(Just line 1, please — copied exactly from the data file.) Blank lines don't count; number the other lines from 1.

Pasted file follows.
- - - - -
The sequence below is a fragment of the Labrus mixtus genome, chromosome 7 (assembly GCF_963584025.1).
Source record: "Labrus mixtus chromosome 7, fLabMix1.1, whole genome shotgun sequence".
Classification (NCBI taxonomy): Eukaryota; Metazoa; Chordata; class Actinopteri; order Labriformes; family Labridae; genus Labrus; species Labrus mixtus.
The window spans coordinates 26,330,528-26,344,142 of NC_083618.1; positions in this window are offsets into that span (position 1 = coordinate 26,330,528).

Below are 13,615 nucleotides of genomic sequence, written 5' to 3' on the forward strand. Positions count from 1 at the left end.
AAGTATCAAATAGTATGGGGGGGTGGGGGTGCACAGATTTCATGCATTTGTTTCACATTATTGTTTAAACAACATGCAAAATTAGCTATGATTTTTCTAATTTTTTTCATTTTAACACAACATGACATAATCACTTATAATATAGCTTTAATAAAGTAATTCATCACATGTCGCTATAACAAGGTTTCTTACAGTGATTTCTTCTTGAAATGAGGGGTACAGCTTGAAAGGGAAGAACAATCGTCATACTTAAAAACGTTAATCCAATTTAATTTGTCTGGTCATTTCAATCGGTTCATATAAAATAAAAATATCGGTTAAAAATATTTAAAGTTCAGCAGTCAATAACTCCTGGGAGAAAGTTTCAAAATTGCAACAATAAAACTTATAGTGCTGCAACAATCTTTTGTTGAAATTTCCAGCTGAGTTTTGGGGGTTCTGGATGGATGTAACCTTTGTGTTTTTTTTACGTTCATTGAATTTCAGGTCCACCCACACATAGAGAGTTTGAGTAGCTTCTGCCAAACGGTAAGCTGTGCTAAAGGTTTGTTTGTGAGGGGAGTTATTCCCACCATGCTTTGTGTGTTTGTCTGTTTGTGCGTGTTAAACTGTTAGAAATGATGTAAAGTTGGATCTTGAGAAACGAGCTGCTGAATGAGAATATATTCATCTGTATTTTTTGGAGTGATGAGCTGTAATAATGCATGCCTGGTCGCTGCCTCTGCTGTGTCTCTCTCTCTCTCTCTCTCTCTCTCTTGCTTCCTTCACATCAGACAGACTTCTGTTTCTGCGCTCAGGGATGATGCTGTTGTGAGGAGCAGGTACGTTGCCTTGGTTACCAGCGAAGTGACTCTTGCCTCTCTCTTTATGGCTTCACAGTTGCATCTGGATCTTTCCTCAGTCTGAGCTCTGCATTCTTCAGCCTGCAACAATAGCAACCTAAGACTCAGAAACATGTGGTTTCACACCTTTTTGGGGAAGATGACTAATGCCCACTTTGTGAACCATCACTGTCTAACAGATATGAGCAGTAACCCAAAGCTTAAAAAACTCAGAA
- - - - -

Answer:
The sequence below is a fragment of the Labrus mixtus genome, chromosome 7 (assembly GCF_963584025.1).